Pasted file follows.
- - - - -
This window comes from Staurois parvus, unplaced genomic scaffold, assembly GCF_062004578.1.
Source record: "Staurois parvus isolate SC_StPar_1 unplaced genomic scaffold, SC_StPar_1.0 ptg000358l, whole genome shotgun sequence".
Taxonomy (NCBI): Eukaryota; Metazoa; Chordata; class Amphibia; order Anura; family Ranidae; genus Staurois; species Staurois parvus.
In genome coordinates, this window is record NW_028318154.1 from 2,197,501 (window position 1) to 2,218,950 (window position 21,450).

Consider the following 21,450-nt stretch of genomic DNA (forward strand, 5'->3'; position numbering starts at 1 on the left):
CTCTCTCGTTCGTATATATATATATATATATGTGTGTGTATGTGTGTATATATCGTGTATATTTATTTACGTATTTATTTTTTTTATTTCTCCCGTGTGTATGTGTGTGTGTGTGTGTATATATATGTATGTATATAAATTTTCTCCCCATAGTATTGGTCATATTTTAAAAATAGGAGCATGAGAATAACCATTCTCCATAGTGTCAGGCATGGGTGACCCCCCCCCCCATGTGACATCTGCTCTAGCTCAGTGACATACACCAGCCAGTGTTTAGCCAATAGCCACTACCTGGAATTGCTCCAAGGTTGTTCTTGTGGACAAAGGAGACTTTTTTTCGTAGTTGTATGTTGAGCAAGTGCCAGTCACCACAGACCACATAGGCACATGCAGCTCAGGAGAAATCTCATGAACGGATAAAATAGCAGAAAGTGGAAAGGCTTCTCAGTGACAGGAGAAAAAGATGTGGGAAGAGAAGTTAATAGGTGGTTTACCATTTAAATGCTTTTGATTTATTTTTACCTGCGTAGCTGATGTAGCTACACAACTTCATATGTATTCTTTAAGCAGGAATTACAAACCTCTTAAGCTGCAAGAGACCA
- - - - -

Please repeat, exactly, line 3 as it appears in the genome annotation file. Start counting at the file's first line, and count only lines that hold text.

Taxonomy (NCBI): Eukaryota; Metazoa; Chordata; class Amphibia; order Anura; family Ranidae; genus Staurois; species Staurois parvus.